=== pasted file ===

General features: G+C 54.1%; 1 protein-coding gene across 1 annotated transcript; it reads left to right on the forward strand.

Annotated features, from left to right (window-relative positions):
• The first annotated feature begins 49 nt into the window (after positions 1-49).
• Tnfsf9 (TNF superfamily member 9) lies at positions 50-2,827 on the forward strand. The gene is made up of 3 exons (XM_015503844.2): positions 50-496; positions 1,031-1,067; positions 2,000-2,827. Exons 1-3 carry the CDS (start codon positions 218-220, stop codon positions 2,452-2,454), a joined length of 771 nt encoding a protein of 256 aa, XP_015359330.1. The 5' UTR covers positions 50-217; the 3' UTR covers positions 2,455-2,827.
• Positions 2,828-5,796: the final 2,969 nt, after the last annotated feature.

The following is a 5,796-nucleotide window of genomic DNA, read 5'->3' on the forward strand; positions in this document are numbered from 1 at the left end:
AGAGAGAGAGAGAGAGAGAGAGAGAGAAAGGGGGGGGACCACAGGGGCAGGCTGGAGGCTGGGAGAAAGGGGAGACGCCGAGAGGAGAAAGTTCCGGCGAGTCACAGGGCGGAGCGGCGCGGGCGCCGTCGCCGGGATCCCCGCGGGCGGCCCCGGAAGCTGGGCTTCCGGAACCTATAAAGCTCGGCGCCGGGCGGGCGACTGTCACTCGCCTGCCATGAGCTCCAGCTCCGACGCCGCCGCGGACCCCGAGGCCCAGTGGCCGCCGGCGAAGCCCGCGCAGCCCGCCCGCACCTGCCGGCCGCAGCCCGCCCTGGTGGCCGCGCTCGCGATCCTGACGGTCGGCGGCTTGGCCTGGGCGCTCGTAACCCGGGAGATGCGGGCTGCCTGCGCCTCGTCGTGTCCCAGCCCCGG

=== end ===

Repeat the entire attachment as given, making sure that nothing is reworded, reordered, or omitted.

General features: G+C 54.1%; 1 protein-coding gene across 1 annotated transcript; it reads left to right on the forward strand.

Annotated features, from left to right (window-relative positions):
• The first annotated feature begins 49 nt into the window (after positions 1-49).
• Tnfsf9 (TNF superfamily member 9) lies at positions 50-2,827 on the forward strand. The gene is made up of 3 exons (XM_015503844.2): positions 50-496; positions 1,031-1,067; positions 2,000-2,827. Exons 1-3 carry the CDS (start codon positions 218-220, stop codon positions 2,452-2,454), a joined length of 771 nt encoding a protein of 256 aa, XP_015359330.1. The 5' UTR covers positions 50-217; the 3' UTR covers positions 2,455-2,827.
• Positions 2,828-5,796: the final 2,969 nt, after the last annotated feature.

The following is a 5,796-nucleotide window of genomic DNA, read 5'->3' on the forward strand; positions in this document are numbered from 1 at the left end:
AGAGAGAGAGAGAGAGAGAGAGAGAGAAAGGGGGGGGACCACAGGGGCAGGCTGGAGGCTGGGAGAAAGGGGAGACGCCGAGAGGAGAAAGTTCCGGCGAGTCACAGGGCGGAGCGGCGCGGGCGCCGTCGCCGGGATCCCCGCGGGCGGCCCCGGAAGCTGGGCTTCCGGAACCTATAAAGCTCGGCGCCGGGCGGGCGACTGTCACTCGCCTGCCATGAGCTCCAGCTCCGACGCCGCCGCGGACCCCGAGGCCCAGTGGCCGCCGGCGAAGCCCGCGCAGCCCGCCCGCACCTGCCGGCCGCAGCCCGCCCTGGTGGCCGCGCTCGCGATCCTGACGGTCGGCGGCTTGGCCTGGGCGCTCGTAACCCGGGAGATGCGGGCTGCCTGCGCCTCGTCGTGTCCCAGCCCCGG